6. Should you consider leasing a vehicle as opposed to purchasing one? - New car leases can be attractive when you compare the costs. That being said, car leases have stipulations that you need to consider before you sign on the dotted line. Chief among them are mileage restrictions and length of lease. Most leases run 24 or 36 months, after which you'll be expected to either turn in or buy the vehicle. During the term of the lease, you'll be restricted on the amount of miles you can drive. Should you exceed the allowed mileage, you'll be required to pay a steep penalty for every mile over and above that stipulated on the lease. This means you need to realistically determine how far and often you intend to drive before you entertain the idea of a lease.
|Image courtesy Pixabay|
7. If a deal sounds too good to be true, it usually is. - Just as you have to beware of clickbait online, you need to beware of bait and switch tactics used by some dealers. That means if you're surfing the web to find the best deals on wheels, don't be fooled by prices that seem way cheaper than the competition. By the time you drive to the dealership you'll soon find that the deal you sought just drove off the lot. Then you'll be shown other vehicles, none of which are as cheap or well-equipped as the one you had your heart set on.
8. What's the best way to wheel and deal with a car dealer? - You need to know what a vehicle really costs before you sit down to talk to a car dealer. You need to know what if any incentives or rebates are being offered by the manufacturer. You need to not only know but be willing to show the dealer what you're willing to pay for any vehicle. Don't let the dealer steer you into a vehicle you don't want to buy or try to jack up the listed price by throwing in a lot of dealer fees that can add hundreds to the price of a car. If there's more than one dealer that carries the same kind of vehicle you're interested in buying, get them to compete with each other. Last but not least, the best way to wheel and deal with a dealer is to have someone else go with you when you shop for a vehicle. This way the dealer will have a hard time painting you into a corner when it comes to negotiating for the car you want.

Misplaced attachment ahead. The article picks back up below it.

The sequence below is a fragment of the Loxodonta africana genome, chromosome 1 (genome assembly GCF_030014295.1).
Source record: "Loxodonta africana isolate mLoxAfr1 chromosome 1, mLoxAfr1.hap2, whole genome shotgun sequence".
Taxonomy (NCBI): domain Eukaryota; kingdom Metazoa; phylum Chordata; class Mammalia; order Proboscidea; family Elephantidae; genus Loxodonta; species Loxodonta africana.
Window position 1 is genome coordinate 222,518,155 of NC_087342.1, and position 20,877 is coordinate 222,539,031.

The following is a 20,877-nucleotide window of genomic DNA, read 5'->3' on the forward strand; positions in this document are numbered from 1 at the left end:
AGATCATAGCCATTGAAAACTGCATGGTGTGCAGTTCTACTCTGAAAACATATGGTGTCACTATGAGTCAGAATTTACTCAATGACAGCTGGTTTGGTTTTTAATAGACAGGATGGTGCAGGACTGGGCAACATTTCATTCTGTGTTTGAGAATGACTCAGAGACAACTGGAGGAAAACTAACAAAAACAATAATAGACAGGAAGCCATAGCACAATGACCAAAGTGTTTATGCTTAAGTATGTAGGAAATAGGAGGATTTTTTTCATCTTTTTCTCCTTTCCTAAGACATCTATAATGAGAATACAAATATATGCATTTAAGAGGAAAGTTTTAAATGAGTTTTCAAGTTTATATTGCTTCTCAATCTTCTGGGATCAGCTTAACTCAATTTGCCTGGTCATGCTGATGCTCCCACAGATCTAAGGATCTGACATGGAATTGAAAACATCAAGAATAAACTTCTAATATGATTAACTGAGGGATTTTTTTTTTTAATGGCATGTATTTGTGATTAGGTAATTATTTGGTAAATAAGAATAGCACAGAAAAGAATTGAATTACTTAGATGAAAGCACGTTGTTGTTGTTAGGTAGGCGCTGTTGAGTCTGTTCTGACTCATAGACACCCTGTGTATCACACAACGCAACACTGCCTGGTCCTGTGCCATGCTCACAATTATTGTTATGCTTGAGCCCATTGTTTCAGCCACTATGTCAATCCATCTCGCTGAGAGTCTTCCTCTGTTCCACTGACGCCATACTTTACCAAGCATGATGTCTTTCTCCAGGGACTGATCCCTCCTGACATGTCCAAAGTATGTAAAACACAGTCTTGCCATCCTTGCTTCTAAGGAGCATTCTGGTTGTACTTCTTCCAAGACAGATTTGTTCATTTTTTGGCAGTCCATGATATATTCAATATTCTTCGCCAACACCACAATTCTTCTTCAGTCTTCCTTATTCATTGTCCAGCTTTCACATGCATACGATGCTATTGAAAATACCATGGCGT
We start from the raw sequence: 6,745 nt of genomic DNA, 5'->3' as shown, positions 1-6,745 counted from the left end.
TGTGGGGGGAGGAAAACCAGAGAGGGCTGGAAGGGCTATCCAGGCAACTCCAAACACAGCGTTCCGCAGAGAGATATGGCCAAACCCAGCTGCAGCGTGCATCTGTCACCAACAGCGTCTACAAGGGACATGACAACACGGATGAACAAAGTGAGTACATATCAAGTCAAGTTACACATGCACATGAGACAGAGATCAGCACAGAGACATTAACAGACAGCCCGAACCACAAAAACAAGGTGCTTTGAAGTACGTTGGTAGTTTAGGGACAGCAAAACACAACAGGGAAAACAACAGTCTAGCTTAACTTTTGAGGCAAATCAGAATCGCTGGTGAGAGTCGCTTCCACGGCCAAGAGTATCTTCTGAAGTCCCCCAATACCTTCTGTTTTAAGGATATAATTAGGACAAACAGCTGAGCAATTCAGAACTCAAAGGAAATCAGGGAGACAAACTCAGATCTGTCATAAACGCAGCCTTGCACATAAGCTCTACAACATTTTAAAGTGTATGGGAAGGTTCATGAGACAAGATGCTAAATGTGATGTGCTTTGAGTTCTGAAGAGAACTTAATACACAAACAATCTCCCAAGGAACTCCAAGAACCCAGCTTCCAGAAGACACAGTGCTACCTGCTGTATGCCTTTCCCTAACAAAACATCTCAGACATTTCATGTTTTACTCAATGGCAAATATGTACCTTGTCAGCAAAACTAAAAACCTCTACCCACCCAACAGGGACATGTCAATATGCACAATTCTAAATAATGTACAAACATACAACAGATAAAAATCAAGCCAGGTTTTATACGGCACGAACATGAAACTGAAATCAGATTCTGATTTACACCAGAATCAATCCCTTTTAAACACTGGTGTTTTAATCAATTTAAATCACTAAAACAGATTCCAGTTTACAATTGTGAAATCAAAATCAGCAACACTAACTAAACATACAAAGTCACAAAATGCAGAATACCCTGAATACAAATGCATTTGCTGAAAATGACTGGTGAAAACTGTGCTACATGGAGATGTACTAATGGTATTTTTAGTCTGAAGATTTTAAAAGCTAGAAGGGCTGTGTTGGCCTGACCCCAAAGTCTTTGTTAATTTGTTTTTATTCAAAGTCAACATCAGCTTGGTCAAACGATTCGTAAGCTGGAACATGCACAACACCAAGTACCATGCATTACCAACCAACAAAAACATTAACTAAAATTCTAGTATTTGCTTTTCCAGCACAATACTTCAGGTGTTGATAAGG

9. When is the best time to shop for a car? - The best time to hit the dealership is the last day of the month provided it doesn't fall on a weekend. Why? The last day of the month is when dealers have to meet their quotas. As a result they're ready, willing, and able to wheel and deal with customers. Weekends are bad because that's when dealerships are busiest. This could translate into not getting the best deal since there are plenty of other prospects from which the sales reps can choose.
10. Be prepared to walk away. - The biggest leverage that a customer can bring to bear is to head back out the door if things aren't going their way. You'd be surprised what a dealer is willing to do to sweeten the deal if you tell them you'd rather walk out rather than drive off the lot with their car. The words you want to hear from the sales rep are, "Let me see if my manager will agree to that." Provided the rep doesn't come back with a counter proposal that you can't live with, you may have just driven the best deal for new wheels.
Catherine Powell is the owner of A Plus All Florida, Insurance in Orange Park, Florida. To find out more about saving money on all your insurance needs, check out her website at http://aplusallfloridainsuranceinc.com/
I remember my first car. It had so many problems it was like a training course for car mechanics. Fortunately, that was back when you could actually work on a car yourself. Today you need an engineering degree.ReplyDelete
These are great tips. I will make sure to take advantage of them when buying my next new car.ReplyDelete